a brief introduction to Walzer's jus ad bellum
The hardest part of understanding Michael Walzer's theory of jus ad bellum is trying to figure out why so many people use such an obscure Latin term to describe it. The dictionary will tell you that jus ad bellum is "a set of criteria that are consulted before engaging in war in order to determine whether entering into war is justifiable." But this dressed-up Latin vocabulary is more confusing than it is helpful, and often it comes pre-packaged with centuries-old laws of war that add little to Walzer’s own position. Walzer’s argument is much more clear and straightforward: it gives us grounds to say which wars are right and which ones wrong.
The first step to Walzer’s theory is to make a fundamental assumption: that the fair and efficient way to establish limits on the policies of each country is to introduce international rules of law. Countries that violate these rules can then fairly be labeled as “in the wrong” in any military conflict; they can be viewed as the authors of an unjust war and punished accordingly. It would be foolish to expect each government to independently and permanently renounce military action; international legal rules have in fact proven themselves a beneficial method of “smoothing out” the relations between countries and preventing, or limiting, the many costs of war. In the absence of rules, war becomes more frequent and more vicious; rules become the acknowledged boundary between decent relations and brutality. They do not have the same degree of legal clarity as domestic laws, but these rules of war have the same purpose, which is to announce the ultimate limits on each country’s freedom in its foreign policies and help us to distinguish decent foreign policies from brutal.
In the next step, Walzer builds his theory by laying down two of its central concepts. The principle of nonintervention is the rule that actually tells us when a given country has violated the laws of war. The principle is widely accepted in international law and politics, and its content is quite obvious. In effect the principle draws moral boundaries between political communities: to violate nonintervention is to engage in aggressive war, which is always wrong, always blameworthy and punishable. The notion of self-determination that supports this principle and makes it convincing is not as clear and obvious, and therefore needs to be utilized more carefully. The notion is often interpreted in two conflicting ways: as referring to the full expression of a country’s national will, such as when we say about democratic country that it’s government is “by the people”; or as a term for a society “not-interfered with” by colonizing foreigners or aggressive neighbors.
For Walzer, the second interpretation of self-determination is clearly the appropriate one. To advance the first would be to suggest the principle of nonintervention should prohibit attacks on all democratic societies while leaving non-democratic countries exposed. Such a rule would not just be unpopular among non-democratic countries, it would be wrong, for it is patently unjust to design or “rig” the system to protect one kind of society against the ravages of military attack. It would be self-defeating to interpret self-determination in this “exclusive” way, since we know that each democratic society developed its own political traditions independently, through a continuing process of internal conflict and balancing of interests. It would be a mistake to imagine that societies possessing strong and true liberties have always been so fortunate; it is precisely the process of internal self-development that enables democratic countries to establish free and representative institutions. Therefore all countries—including both democratic and developing ones—deserve the protection supplied by the principle of nonintervention.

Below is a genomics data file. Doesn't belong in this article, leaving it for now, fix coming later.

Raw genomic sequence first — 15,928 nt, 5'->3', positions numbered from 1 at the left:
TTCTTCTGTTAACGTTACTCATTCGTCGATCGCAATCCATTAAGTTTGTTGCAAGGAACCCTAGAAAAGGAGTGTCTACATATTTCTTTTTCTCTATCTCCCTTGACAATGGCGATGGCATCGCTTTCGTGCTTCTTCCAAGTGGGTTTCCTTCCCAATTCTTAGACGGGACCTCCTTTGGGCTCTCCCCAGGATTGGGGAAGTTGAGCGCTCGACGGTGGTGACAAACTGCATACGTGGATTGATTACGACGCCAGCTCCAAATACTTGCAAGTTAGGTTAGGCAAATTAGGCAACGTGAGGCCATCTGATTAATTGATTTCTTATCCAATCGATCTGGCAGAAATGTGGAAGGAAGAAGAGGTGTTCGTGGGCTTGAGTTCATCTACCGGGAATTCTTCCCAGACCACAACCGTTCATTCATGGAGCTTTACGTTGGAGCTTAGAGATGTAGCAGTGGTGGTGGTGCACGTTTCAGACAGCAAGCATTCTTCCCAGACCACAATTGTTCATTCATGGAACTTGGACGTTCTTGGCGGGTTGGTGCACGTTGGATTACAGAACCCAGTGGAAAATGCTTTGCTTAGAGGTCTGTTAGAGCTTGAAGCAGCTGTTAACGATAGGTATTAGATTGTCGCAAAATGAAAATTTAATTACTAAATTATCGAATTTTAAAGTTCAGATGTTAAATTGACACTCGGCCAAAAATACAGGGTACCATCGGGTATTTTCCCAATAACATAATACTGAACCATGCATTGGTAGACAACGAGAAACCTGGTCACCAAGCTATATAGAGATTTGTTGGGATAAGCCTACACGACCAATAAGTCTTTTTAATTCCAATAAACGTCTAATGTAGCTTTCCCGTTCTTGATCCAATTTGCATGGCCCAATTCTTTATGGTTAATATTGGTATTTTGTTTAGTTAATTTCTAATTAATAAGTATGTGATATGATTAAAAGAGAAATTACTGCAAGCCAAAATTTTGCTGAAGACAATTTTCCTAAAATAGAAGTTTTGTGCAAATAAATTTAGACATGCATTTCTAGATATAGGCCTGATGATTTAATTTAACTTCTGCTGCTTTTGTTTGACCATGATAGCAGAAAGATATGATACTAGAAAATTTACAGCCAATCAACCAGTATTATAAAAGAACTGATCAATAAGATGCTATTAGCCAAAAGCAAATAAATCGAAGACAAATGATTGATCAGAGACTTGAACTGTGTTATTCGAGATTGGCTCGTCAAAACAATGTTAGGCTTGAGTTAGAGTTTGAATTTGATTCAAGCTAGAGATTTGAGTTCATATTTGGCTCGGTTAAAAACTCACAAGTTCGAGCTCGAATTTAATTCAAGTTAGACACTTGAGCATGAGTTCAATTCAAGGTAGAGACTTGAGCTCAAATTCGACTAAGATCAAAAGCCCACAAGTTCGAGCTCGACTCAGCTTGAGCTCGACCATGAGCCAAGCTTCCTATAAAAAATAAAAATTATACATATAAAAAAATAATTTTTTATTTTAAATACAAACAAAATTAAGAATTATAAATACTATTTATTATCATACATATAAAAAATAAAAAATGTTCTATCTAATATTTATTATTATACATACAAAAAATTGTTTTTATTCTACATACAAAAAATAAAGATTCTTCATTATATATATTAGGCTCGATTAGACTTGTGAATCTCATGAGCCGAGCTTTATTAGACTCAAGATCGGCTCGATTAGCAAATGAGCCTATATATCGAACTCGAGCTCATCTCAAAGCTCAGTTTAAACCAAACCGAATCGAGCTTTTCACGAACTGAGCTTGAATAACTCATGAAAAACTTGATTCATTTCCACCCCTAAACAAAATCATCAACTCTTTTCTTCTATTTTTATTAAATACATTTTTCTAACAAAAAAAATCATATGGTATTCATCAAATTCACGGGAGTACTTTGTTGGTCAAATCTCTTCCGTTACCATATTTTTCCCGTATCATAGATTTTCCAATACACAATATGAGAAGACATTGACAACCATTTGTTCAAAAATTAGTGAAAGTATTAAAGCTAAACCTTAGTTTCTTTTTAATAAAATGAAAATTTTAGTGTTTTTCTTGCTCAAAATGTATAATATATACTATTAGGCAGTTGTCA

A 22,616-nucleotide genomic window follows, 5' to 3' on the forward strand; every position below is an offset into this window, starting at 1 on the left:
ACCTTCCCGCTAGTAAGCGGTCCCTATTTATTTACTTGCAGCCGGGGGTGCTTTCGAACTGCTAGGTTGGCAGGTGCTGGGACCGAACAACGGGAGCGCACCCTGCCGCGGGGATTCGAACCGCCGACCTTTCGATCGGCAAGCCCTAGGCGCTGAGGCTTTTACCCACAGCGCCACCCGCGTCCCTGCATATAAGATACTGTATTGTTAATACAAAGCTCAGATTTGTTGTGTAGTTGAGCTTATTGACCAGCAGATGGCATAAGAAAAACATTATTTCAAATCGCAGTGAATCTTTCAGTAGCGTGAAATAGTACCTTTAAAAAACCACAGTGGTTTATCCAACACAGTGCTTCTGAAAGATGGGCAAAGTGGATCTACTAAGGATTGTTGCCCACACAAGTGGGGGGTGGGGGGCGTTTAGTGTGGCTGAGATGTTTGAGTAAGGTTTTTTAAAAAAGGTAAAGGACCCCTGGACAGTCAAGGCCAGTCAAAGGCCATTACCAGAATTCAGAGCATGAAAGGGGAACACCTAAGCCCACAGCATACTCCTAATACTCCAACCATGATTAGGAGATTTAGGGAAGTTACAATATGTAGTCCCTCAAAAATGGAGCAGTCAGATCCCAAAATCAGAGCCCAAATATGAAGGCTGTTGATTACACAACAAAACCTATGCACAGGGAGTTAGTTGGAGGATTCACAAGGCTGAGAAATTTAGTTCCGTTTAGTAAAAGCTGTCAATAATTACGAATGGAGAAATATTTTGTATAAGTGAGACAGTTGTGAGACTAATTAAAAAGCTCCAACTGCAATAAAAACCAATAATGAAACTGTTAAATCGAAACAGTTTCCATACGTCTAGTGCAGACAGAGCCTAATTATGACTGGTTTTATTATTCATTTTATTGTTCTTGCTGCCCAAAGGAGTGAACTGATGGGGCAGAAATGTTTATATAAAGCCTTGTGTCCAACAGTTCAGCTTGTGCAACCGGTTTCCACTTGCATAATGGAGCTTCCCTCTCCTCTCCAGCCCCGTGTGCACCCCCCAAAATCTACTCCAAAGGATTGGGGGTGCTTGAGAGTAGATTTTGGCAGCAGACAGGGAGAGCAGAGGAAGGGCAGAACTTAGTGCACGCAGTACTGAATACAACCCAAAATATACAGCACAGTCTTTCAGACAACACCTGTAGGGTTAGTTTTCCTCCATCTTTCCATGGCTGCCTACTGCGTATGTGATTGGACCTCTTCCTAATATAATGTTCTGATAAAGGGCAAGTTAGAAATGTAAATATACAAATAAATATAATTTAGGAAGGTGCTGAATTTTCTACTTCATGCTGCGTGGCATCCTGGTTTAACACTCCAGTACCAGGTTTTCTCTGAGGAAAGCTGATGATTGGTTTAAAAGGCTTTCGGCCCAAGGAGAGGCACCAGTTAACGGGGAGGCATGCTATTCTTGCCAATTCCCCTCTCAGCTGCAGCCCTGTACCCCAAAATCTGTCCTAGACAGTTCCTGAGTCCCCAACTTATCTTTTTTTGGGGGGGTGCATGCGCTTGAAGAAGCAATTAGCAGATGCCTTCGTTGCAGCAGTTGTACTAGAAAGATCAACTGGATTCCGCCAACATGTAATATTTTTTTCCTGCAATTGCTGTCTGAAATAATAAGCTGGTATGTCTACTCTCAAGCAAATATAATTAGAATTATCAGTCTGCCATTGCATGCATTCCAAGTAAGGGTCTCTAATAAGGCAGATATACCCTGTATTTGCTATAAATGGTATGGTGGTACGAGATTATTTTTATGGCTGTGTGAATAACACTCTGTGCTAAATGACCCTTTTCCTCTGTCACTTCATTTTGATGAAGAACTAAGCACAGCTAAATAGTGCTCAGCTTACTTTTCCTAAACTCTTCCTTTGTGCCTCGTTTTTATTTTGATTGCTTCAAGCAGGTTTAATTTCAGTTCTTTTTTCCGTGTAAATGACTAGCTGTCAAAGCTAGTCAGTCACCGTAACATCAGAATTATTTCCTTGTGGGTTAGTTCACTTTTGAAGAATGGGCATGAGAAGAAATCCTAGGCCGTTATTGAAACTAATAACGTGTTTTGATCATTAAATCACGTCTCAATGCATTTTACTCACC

Furthermore, since it would become permissible based on the exclusive interpretation for a democratic country to use force in a non-democratic country solely for purposes of political reform, to think about self-determination and nonintervention exclusively it would be not only be self-defeating but coercive. There is obviously an element of “self-help” in this idea of nonintervention, and this element has thrown off several critics of Walzer whose aim it is to provide moral reinforcement for the rules of going to war. Critics have argued that Walzer’s principle of nonintervention potentially ignores the voices of those who live under non-democratic and oppressive regimes. These persons might prefer foreign intervention to prolonged domestic oppression; they might not find Walzer’s arguments about the self-defeating and coercive nature of “exclusive nonintervention” so convincing.
All the same, this is the argument Walzer makes about the justice of war, or jus ad bellum. To qualify for nonintervention a country is only required to comply with a minimal sense of the notion of self-determination. Thus the final step in the argument is to give us reasons why a country wouldn’t qualify for nonintervention. Only when a country violates the principle of nonintervention (by waging an aggressive war or by interfering in another country’s civil war) or adopts policies toward its own people that make the original rationale for nonintervention impossible to believe (by engaging in genocide, or ethnic cleansing), is Walzer prepared to say that a war is fought on the side of right and justice. The limitations seem to take away from Walzer’s main premise that the making of war should be forbidden in all circumstances expect self-defense. But in the end they are more accurately viewed as exceptions that prove Walzer’s original rule; they are situations where Walzer’s assumptions cannot be maintained, and where we must therefore set aside, if only provisionally, the commitment to a rule-governed community of states on which we lay our hopes for continued peace.